Deaths among Pedestrians in their 30s on the Rise as October’s Pedestrian Safety Month Begins
Nearly 25% of pedestrians killed in traffic crashes nationwide are over the age of 60, according to the National Highway Traffic Safety Administration (NHTSA). However, Virginia is seeing a rise in pedestrian fatalities among a younger demographic, pedestrians in their 30s.
So far this year, 89 pedestrians were killed in crashes, a decrease from 112 this time last year. While overall fatalities are on the decline, Virginia Department of Motor Vehicles (DMV) is bringing public awareness to two statistics that are on the rise in an effort to help save lives. One quarter of Virginia pedestrians killed in traffic crashes this year were in their 30s, up from 10% this time last year (23 in 2023 vs. 11 in 2022). Of those fatal crashes nearly half involved a pedestrian who had been drinking alcohol. Overall, crash fatalities involving a pedestrian who had been drinking are up 52% from this time last year (32 in 2023 vs. 21 in 2022).
Over the past four years, the majority of fatal pedestrian crashes occurred in urban areas, after dark, and when the pedestrian was crossing improperly or walking in the road. As part of October’s Pedestrian Safety Month the DMV urges drivers and pedestrians alike to stay alert, especially at night.
“If you go for a night out on the town, always plan a safe way home,” said DMV Commissioner Gerald Lackey, the Governor’s Highway Safety Representative. “Call a licensed transportation service or designate a sober driver. Or, if you choose to walk, take the time to cross at an intersection, wait for the signal and make eye contact with the driver to make sure they plan to stop. Please walk safely and walk sober so you can arrive alive.”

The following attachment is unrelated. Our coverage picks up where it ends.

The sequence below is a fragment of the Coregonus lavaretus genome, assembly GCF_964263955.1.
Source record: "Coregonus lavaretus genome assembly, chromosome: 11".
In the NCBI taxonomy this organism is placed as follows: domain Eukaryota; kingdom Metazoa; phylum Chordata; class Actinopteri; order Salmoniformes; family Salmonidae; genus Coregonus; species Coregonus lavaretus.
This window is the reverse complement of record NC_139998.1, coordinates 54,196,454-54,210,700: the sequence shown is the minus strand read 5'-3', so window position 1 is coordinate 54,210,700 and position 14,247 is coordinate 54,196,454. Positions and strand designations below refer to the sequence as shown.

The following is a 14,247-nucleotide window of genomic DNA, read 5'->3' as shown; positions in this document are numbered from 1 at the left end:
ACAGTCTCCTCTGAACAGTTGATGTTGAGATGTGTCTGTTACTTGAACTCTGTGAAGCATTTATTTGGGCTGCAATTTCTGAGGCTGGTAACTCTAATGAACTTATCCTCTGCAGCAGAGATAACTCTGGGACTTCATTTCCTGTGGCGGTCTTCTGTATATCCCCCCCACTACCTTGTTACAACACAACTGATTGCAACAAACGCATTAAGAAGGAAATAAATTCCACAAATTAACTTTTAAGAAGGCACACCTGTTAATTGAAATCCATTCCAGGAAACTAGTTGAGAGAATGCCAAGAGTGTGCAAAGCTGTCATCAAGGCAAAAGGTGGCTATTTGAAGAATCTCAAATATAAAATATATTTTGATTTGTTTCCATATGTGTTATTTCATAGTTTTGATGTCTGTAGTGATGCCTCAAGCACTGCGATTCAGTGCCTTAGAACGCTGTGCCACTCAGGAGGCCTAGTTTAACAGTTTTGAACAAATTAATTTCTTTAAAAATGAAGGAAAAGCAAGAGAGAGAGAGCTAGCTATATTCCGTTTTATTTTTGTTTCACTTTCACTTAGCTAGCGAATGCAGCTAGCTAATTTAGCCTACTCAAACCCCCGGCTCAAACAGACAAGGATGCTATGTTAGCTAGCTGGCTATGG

DMV’s Pedestrian Safety Task Force works to reduce pedestrian-related crashes and strongly encourages pedestrians to follow these safety tips for walking smart:
- Be predictable, follow the rules of the road and obey signs and signals.
- Plan a route with safe crossings.
- Avoid distractions, alcohol and drugs, and be alert.
- Wear reflective clothing and carry a blinking light or flashlight at night.
- Walk on sidewalks facing traffic. If there’s no sidewalk, walk facing traffic as far from traffic as possible.
- Watch for cars backing up, especially in parking lots and driveways.
- Cross at crosswalks or intersections – where drivers expect pedestrians. While crossing, look for cars in all directions, including those turning left or right, and make eye contact with turning drivers before proceeding when possible.
To help promote the importance of pedestrian safety all year round, DMV encourages those interested to share these safety videos on social media or public-access television. You can find additional resources on our website.